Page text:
On D’Hondt

For the European Parliament election in Great Britain  and Greater London Authority City wide list, a form of PR is used. Parties register lists of candidates, and voters vote for their preferred party. The counting is done using a method called the Dhondt method. This note describes the counting method and shows how an excel spreadsheet can produce the results. Continue reading “On D’Hondt”

Labour Conference 2016

A friend was doing some research and so I went and found these documents; the conference documents of #lab16. They weren’t hard to find; they are currently on membersnet. I may continue this as a series and I have previously mirrored the rules here, and have also republished the Collins Report on that page. I have also created a zip file to allow you to copy the documents in one download and linked to the youtube site. Continue reading “Labour Conference 2016”

New Labour and Party Management

An unfinished white Paper by Emmanuelle Avril of the Université Sorbonne Nouvelle. The paper is called, The (Unintended) Consequences of New Labour: Party Leadership vs Party Management in the British Labour Party. and was presented to the Political Studies Association 2015 conference, in March so before the election. The abstract states,  Continue reading “New Labour and Party Management”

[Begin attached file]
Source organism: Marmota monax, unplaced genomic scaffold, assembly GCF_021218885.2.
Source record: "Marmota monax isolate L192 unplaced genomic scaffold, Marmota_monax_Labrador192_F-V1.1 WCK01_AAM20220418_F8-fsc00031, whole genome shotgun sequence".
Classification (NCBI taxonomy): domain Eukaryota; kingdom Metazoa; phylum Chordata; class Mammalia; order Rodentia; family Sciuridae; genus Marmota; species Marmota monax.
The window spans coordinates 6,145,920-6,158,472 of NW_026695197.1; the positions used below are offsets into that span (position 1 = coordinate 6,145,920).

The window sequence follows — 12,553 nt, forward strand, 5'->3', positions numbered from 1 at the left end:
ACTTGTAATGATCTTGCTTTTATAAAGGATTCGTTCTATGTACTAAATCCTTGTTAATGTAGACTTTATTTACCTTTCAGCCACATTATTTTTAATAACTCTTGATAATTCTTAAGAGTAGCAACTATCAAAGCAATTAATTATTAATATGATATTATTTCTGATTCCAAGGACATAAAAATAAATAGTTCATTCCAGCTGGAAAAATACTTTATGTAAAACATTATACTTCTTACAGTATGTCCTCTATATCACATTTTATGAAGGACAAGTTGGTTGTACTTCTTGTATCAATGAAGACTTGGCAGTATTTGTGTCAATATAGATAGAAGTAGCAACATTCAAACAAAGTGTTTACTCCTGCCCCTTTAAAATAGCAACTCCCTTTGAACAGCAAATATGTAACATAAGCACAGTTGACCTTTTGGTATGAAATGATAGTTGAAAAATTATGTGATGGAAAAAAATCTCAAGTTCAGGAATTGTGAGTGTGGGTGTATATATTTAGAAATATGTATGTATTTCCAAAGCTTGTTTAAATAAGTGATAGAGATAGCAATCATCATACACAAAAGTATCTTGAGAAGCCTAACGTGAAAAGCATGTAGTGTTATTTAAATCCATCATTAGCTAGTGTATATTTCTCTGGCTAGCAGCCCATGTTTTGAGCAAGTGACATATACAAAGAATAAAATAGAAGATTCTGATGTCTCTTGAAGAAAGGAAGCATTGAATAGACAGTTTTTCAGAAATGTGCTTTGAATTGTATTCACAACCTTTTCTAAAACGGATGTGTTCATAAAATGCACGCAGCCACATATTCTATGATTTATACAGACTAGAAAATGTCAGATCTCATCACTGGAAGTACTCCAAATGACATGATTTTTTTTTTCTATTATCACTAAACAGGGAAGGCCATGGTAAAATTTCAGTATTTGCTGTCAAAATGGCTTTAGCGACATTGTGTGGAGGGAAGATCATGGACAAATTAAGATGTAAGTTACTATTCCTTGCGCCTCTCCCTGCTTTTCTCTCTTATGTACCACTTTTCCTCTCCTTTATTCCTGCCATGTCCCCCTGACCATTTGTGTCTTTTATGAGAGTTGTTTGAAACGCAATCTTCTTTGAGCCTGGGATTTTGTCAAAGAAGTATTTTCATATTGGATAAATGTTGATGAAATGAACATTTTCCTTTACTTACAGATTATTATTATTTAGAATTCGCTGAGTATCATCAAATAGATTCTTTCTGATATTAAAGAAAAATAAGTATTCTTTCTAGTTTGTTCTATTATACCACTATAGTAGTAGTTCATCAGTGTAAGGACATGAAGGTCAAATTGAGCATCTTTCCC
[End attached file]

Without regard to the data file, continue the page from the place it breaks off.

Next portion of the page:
Privacy & Human Rights at the UN

In 2013, AFAIK, the United Nations General Assembly, passed the UN Human Rights Commission proposal, The right to privacy in the digital age, the results of this led to the establishment of a Special Rapporteur on Privacy reporting to the OHRC. The SRoP reports once/year to the Human Rights Committee and once each year to the General Assembly which receives the report at its 3rd committee plenary (I think).  I can’t find the reports, there ought to have been one in 2016, here is what I have found … Continue reading “Privacy & Human Rights at the UN”

Investigatory Powers Act 2016

The Investigatory Powers Bill became Law earlier this week. Interestingly the noise and criticism was turned up after the Royal Assent and a Government Site petition opposing the Law reached 1500,000 signatures in a week. I had reason to perform some research on what the Law actually says, and here are my notes and links. Continue reading “Investigatory Powers Act 2016”

Dictatorship and Plebiscites

For people casual acquainted with political theory, we know that dictators quite like plebiscites in a way that they dislike parliaments. We can see in the UK, the way in which some of the Brexiteers, but not their leadership, are frightened of both parliament’s consideration of interpreting the referendum result and/or running a second one. Continue reading “Dictatorship and Plebiscites”

Labour’s NEC Elections 2016

The Labour Party NEC elections have started. Ballot papers are being issued now, to arrive by email by 16th July and by post by 22nd July. They are to be returned by Noon 5th August. I expect them to be both online or paper ballots. This post is designed to be informative and not polemical. Continue reading “Labour’s NEC Elections 2016”

Labour’s Chakrabarti Inquiry

I don’t know how popular my hosting of the LP rules has become, but the Labour Party doesn’t really get permalinks. I have decided in the interests of informed debate to mirror Labour’s Chakrabarti Inquiry findings. Labour’s launch of the report was a debacle and fell foul of the dead cat on the table disruption. Continue reading “Labour’s Chakrabarti Inquiry”